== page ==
Once, a long time ago my mother returned from the funeral of my kindergarten teacher. The good teacher had long since retired from the teaching. My mother was impressed by how beautifully the cantor sang. "I wonder if he will sing so beautifully at my funeral?" my mother pondered. "The good thing," she added, "is that I will never know,"
Will someone place on my tomb stone that I spent forty years teaching school?
The good thing is I will never know.
Maybe they will etch in my Evaluation score.
New school year, same old stuff.
Except now it is piled higher and deeper. We had two days of staff development which involved almost meeting the new principal. The well liked, very capable "old" new principal (he was there for a year) was replaced over the summer by an even younger, greener new principal for reasons that were never explained. The new one was only allowed to address the staff for 7 minutes surrounded by a cadre of "network" people who made sure he didn't say too much.
The rest of time we spent learning about the evaluation system. NYC Educator and Diane Ravitch do so much better of job of explaining it, than I could, that I won't even attempt to. Suffice it to say I sat on the committee that was to determine the Measures of Student Learning method our school was to use. Here is what I learned:
- There really aren't any choices (the city? state? only allows certain "third party" measures)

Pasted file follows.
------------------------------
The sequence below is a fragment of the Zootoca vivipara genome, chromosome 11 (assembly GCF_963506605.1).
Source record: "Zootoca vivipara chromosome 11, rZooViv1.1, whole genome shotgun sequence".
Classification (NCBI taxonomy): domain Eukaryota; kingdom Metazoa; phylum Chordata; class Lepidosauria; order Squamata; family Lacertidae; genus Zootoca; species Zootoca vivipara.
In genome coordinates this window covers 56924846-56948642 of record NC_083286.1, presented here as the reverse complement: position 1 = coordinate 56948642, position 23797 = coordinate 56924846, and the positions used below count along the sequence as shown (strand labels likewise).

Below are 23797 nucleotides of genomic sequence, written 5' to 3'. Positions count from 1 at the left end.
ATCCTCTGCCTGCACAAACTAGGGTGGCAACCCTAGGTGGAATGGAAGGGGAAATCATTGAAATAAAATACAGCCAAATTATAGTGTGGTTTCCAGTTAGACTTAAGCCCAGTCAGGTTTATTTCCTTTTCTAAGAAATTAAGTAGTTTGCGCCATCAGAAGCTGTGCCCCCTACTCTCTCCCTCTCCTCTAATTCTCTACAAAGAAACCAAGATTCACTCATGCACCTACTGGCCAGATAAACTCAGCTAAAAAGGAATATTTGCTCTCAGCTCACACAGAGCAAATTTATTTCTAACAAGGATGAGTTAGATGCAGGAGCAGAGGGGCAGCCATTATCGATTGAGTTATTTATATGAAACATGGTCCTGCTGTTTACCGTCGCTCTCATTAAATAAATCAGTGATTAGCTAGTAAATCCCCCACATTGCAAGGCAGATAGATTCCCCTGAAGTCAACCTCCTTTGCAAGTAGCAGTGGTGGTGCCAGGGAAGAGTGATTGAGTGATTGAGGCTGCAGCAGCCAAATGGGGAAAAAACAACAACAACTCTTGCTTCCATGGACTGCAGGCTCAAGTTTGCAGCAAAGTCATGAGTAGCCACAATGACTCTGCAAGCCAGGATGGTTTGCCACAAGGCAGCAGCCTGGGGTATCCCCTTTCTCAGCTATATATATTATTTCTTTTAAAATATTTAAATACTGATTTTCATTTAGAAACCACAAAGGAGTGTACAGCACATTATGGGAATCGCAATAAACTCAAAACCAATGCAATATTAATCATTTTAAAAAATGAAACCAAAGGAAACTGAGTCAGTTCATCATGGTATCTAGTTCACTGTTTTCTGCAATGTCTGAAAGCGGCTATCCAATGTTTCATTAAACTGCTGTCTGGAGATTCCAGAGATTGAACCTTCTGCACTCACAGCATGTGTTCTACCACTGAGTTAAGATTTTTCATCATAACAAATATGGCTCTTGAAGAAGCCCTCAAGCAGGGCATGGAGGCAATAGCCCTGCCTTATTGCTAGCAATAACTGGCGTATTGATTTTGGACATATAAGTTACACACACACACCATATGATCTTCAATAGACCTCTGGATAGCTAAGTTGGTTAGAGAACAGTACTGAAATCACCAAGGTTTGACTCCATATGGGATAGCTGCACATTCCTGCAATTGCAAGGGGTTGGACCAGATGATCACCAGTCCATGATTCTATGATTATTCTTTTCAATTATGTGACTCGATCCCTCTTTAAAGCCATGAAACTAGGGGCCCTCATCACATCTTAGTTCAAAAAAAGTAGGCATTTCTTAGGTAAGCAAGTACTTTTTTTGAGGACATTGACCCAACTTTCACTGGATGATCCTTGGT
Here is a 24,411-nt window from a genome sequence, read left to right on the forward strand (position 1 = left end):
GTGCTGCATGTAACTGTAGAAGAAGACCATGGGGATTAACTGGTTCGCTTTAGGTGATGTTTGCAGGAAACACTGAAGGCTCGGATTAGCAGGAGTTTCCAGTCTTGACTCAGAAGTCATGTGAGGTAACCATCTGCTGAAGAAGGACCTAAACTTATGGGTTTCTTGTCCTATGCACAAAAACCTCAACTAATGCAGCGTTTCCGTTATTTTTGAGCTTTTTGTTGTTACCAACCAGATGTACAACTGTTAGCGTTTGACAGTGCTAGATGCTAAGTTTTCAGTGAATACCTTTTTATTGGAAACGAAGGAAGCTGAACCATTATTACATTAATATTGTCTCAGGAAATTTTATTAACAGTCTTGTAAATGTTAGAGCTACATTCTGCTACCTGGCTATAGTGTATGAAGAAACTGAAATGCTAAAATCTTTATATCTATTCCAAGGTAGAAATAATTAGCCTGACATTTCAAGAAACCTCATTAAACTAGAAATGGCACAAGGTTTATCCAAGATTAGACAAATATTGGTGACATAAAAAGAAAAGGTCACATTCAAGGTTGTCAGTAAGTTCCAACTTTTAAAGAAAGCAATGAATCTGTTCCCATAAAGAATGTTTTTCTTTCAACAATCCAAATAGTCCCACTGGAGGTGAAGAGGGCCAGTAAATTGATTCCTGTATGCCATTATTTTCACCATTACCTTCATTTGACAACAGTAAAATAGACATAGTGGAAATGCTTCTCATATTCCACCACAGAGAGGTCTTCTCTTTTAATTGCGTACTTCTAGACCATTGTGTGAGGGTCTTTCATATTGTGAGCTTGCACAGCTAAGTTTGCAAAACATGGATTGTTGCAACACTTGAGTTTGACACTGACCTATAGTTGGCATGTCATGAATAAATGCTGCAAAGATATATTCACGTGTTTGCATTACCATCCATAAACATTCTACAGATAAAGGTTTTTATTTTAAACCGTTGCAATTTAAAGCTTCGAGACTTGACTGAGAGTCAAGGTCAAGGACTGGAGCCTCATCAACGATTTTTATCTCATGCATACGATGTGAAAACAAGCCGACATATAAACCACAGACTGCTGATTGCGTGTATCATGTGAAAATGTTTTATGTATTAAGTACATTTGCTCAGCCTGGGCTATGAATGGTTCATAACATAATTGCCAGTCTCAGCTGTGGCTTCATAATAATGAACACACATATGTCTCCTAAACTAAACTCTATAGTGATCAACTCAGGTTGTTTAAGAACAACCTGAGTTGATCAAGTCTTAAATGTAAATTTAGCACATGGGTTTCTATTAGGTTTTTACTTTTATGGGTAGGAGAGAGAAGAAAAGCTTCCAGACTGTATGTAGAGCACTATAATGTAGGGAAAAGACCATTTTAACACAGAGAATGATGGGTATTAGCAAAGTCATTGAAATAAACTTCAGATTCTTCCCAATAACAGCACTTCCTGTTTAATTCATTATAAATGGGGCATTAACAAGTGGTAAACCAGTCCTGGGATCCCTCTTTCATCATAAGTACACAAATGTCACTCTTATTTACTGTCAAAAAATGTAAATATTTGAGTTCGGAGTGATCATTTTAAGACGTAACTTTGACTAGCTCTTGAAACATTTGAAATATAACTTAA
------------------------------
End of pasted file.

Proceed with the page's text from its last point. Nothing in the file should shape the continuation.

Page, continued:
- Everyone will be measured by the scores of students on state exams whether or not
- the teacher actually teaches the subject being tested,
- the student placed in the rigorous high school level course can actually read or has the prerequisite skills for the course
- the student attends school more than 5% of the time,
- the exam has ever been made public, evaluated by anyone but the publishing company who wrote it, or field tested it before being administered to the whole state
- Trying to impose reason or logic on any of this will do nothing other than make your head hurt.
So I started teaching again.
I have a "Tinkerbell" schedule. I fly into one room and forty-five minutes fly out to the next-eight times a day.
And the attendance office wants to know why I can't ever find my attendance folder?
I teach two periods of resource room, the program that is predicated on the idea that you can solve the problems of a student who is three years below grade level in reading and math by sitting in a hot, stuffy, sub-divided room with seven other students for forty five minutes a day, and help them pass a "rigorous" college preparatory program in five different content areas.
This year I thought I would begin by evaluating reading skills individually.
And so I found myself sitting with Matthew a tenth grader who "read" through a seventh grade passage and barely got 70% of the words correct. I got to the last comprehension question of the long list that followed the passage.
Me: What is the difference between touch and pressure?
Matthew: Touch is when someone puts his hand on something and pressure is when someone asks you too many questions.
I guess Matthew and the rest of us are feeling some pressure.
PS: I could not find the cantor that sang at my my kindergarten teacher's funeral when my mom died. The cantor we had did sing beautifully, though.